Given the four behavioral styles of DISC, probably only people with high I tendencies would really appreciate having people welcome them to the establishment in such a boisterous manner.  They like the camaraderie and “party-like” atmosphere.  And they wouldn’t mind being interrupted to welcome another person to “the party.”  They revel in this sort of atmosphere, while the other three styles would have varying degrees of negative reaction to it.  For example, the high S style, while enjoying interaction with other people, wouldn’t want to be made the center of attention by having everyone stop what they were doing and welcoming them to the establishment.  This is going to put them off, and may keep them from coming back.  The high C style would find the excitement a bit too much “in your face” and feel that the establishment is not as efficient as it could be, with all the constant interruptions.  And the high D style would not like to have to deal with the constant interruptions as they are trying to engage in business.  They want the attention, want to be taken care of, and then you can move on to the next person as they exit.

So only about 25% of the population will find this sort of greeting welcome.  Some tolerate it quietly, while others grumble about it openly or simply just avoid it entirely by never returning to your establishment.  Perhaps the number that avoid you because of this practice is only 15% to 25% of your potential customers, but are you really doing so well in your business that you can afford to lose that amount of business?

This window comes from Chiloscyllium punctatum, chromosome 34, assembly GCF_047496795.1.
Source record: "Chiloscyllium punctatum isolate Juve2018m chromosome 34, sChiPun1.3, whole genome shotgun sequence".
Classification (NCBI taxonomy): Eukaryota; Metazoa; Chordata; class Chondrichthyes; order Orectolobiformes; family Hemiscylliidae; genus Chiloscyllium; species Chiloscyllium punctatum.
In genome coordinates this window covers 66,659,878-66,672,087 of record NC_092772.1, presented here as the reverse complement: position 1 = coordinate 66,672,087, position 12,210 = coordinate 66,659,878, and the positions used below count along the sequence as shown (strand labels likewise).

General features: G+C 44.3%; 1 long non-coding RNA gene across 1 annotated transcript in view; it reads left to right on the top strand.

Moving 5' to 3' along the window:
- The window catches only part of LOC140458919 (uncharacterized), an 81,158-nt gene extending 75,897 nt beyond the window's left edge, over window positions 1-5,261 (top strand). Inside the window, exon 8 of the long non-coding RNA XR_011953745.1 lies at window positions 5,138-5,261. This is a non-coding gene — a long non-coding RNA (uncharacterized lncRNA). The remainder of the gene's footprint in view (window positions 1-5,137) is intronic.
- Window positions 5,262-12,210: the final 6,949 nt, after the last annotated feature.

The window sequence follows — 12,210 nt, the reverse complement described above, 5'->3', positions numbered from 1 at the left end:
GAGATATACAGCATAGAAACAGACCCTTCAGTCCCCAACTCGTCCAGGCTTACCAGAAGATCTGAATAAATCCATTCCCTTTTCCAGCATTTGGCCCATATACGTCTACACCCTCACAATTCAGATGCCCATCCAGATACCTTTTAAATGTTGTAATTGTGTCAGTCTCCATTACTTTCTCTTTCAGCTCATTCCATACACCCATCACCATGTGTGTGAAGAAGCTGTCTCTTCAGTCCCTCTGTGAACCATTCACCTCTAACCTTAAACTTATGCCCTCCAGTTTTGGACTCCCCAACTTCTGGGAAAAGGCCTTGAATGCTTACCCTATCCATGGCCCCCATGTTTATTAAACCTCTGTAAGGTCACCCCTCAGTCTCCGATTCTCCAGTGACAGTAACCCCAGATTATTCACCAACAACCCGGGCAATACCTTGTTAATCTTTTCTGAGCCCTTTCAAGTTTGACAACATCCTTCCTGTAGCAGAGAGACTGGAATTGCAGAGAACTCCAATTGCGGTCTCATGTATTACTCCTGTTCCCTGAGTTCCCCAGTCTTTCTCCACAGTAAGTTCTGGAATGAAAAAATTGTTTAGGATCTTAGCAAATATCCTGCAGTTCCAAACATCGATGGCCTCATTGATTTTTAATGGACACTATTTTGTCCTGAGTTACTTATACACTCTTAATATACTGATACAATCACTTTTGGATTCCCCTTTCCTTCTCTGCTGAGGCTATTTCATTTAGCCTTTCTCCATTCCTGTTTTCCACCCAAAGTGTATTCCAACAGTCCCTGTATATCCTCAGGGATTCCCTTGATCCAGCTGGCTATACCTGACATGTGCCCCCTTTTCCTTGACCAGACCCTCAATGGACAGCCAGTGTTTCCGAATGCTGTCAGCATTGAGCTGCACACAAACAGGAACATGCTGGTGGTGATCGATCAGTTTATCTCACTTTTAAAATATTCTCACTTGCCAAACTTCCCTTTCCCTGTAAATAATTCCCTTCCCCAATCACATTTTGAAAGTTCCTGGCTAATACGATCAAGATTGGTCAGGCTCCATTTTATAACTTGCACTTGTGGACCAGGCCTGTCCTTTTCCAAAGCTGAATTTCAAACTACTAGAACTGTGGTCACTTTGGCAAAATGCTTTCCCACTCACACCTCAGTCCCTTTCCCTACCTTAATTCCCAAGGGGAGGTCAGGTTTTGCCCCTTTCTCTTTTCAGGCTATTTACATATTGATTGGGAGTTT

Clearly for the Mexican restaurant this practice is a core component to their culture.  It is part of who they are.  They are boisterous, rowdy, and noisy.  After one visit you know this.  If it appeals to you, or you can at least tolerate it, then you return.  But for most establishments that have adopted this practice it is just another set of Rules that employees endure and go through the motion of doing.  Their hearts aren’t in it, and it really doesn’t add to the atmosphere of the establishment.  If this is your organization, then I recommend that you stop doing it immediately, and find a way to welcome customers to your establishment that will reach all of your customers, no matter what their behavioral style.  Use your welcome to build relationships and Trust, and stop aggravating them just as soon as they walk in the door.  Instead of placing emphasis on a fake show of customer attention, perhaps it would be best to actually give each customer the individual attention that they crave based on their behavioral style.

Do this and you might see the mood of your customers improve dramatically, along with the attitude of your employees because they no longer “have to” do something that they don’t like and don’t know why they are doing it.  Instead, teach your employees how to reach customers individually, provide them with good service, and you will end up with a much more enjoyable experience for both customers and employees.  In the end, customers return and employees stay and perform exceptionally.  Both of these are necessary if an organization is to become exceptional at increasing performance and returns.


Make a Great Day!